Note also that photosynthesis is Mother Nature's way of recycling carbon dioxide, and "global warming" is the rate control on the reaction: More carbon dioxide, more warmth, longer growing season, more food grown, more CO2 removed from the atmosphere. This is negative feedback control and it is arguably part of why environmental conditions on Earth have been pretty stable for a very long time.

Comment Re:It's already scheduled, not caused by "X" (Score 1) 564

You miss the point.

I am one of the people who got bitten by this.

I *DID* *NOT* *AT* *ANY* *TIME* give my consent for this upgrade. I *DID* *NOT* *AT* *ANY* *TIME* give Microsoft permission to "schedule" this upgrade.

They pulled a Nike. They Just Did It.

If that is consensual, then I say Microsoft just consented to have their headquarters remodeled using tactical nuclear weapons.

Comment Re:There is no Subpoena (Score 1) 323

The problem is that, after she retained counsel, and her attorney called the FBI agent who'd left the business card, the FBI agent declared that the Bureau would not deal with her attorney, but would bypass him.

This is a BIG Bozo no-no in the Justice System. You do NOT "go around" someone's attorney.

This would be true even if the Martha Stewart case had not happened. After the Martha Stewart case, everyone should know that talking to the FBI *AT* *ALL* is a very bad idea. The ONLY thing you say to them is "Give me your business card and I'll ask my attorney to call you."

Comment Re:Doom Dreams (Score 1) 351

It was Spring of 1996. I was recovering from hip replacement surgery, close to the time where I'd be going back to work. I was at home, playing a LOT of Doom, to pass the time.

I got called for jury duty. I didn't duck fast enough, and actually got tagged for a jury. (Misdemeanor possession, but that's another story.)

They led us from the courtroom, back to the jury room, so we could stash our stuff before getting lunch. We're walking down a corridor, doorways to offices and such... ... and I realized I was *AUTOMATICALLY*, without thinking about it, paying attention to cover, fields of fire, noticing what areas I could and could not see, thinking where I could move quickly to dodge...

I think this was before the story came out about the Marine who managed to convinced his CO that Doom was in fact a very viable training tool, for training Marines how to react in combat situations.

Comment Re:Single gallon of jet fuel (Score 1) 208

You've slipped a few decimal places.

1 J = 1 Watt-second. 10 kW x 100 seconds = 1 million Watt-seconds = 1 MJ. 100 kW x 10 seconds = 1 MJ.

1 MJ is about 23 Ampere-hours at 12 Volts. You can buy that battery off the shelf at Batteries and Bulbs. A Sears Diehard contains quite a bit more. The trick is to put all of it into a short, tightly-collimated laser pulse.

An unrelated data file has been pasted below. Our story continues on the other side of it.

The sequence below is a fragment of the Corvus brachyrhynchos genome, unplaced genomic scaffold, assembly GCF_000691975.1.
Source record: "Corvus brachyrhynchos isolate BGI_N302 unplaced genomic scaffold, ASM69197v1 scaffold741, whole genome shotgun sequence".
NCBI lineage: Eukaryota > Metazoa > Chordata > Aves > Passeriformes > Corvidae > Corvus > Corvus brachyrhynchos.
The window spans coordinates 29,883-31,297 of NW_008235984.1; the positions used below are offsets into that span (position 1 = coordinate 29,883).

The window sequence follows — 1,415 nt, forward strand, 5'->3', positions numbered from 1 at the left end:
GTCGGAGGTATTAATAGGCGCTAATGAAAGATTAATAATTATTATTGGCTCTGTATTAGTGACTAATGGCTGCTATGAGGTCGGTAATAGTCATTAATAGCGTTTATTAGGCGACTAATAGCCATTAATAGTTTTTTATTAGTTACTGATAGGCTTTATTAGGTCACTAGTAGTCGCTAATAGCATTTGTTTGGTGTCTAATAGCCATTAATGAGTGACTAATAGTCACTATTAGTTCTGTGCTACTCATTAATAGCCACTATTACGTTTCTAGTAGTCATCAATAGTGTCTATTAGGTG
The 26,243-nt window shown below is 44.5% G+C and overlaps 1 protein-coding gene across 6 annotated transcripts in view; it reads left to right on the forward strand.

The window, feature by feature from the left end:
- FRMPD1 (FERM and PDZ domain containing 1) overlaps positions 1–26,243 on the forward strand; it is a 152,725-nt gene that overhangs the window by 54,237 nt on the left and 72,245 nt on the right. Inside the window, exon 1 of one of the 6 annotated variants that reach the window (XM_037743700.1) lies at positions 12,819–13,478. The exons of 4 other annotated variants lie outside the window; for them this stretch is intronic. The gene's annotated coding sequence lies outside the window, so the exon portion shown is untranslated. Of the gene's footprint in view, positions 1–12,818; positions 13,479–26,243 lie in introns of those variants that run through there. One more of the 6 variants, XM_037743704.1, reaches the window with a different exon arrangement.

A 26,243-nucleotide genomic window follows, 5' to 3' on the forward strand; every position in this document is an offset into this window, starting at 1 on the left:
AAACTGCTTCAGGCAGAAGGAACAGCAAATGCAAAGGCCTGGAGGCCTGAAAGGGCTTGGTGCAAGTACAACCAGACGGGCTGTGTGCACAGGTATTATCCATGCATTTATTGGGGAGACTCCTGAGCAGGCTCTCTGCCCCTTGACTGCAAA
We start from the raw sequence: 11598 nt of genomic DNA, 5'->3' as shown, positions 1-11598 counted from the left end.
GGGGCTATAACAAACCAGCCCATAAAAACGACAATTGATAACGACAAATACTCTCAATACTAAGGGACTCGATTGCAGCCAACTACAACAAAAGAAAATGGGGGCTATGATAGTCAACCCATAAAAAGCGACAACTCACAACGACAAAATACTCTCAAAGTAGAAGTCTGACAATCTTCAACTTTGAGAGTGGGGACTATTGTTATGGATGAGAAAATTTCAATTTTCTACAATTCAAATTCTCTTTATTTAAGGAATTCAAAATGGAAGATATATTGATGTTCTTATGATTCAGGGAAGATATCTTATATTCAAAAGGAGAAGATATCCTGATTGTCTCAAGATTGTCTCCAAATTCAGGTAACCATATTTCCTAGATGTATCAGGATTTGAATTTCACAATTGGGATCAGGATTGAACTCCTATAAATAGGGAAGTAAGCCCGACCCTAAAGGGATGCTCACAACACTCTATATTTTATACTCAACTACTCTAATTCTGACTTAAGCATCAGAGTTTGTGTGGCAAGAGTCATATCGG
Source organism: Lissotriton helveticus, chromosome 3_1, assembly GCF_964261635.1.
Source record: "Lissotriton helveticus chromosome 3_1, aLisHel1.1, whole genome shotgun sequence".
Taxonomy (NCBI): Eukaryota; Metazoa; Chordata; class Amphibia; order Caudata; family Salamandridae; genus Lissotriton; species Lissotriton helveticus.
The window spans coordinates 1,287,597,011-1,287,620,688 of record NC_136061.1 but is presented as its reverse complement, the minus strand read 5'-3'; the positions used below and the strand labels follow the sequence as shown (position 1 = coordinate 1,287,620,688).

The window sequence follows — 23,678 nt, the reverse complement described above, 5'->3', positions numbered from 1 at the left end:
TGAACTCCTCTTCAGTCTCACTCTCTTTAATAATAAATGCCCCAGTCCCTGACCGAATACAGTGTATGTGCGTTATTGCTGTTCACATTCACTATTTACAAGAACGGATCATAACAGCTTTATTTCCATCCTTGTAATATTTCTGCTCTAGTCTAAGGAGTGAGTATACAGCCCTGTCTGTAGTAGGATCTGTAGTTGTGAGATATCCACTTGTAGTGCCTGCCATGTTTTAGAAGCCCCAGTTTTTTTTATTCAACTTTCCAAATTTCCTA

Comment Re:Efficiency is irrelevant in air-flight (Score 1) 286

Graf Zeppelin was 770 ft long, carried 40 crew and 20 passengers. (Note that an American football field is 300 ft from goal line to goal line.) Boeing 747-400 is 230 ft long, carries somewhere between 400 and 600 passengers.

That means that the ground facilities to handle the zeppelin are going to be a lot bigger and you're going to need a lot more of them, to handle the zeppelins.

You'd need 20 to 30 Graf Zeppelins to carry one 747 passenger load. Fly to Tokyo Narita, or Bangkok Suvarnabhumi, and look at the 747s and 777 lined up side-by-side, and think about how many zeppelins you'd need to replace them.

A Boeing 777, flying at speeds north of 500 mph, takes about 12 hours to cross the Pacific. A zeppelin at 80 mph, or 1/6 the speed, is going to take about three days to make that trip. This means that instead of carrying one full meal, a light meal, and a snack, for each passenger, it must carry about nine full meals for each passenger, and a lot more drinking water. This also has implications for crew staffing. You're going to need a lot more pilots and flight attendants, since you're going to be running three shifts for three days. The holding tanks for the lavatories are going to have to be appropriately sized, as well: the people under the flight path do not appreciate you dumping your holding tanks on their back yard barbecues.

Comment Re:I'm just gonna throw this out here (Score 1) 653

From TFA: "A Facebook DM from a city economic development worker named Ellyn Parker (unsanctioned by City Hall, she says) struck him as more sincere. They met on the roof of Soma Grand while Parker explained the web of nonprofits and city departments that spends $241 million a year on the city’s more than 6,000 homeless residents, a population count that has stayed nearly unchanged for 25 years. “He was in education and humbling mode,” Parker says. She suggested that maybe he could create a database to track each homeless person as they get services from various entities. Maybe he could help a nonprofit that was getting evicted."

(/ 241e6 6e3)

So it's only about $40K/year per homeless person. Assuming 2000 hours per year for full-time employment, that's $20/hour. And, since the homeless population has stayed unchanged for 25 years, whatever they're doing with that quarter of a billion dollars per year ISN'T WORKING.

Meanwhile, the Devil's Advocate is screaming "AUDIT! AUDIT! FIND OUT WHERE THE MONEY REALLY WENT!!!" and wrestling me for the keyboard.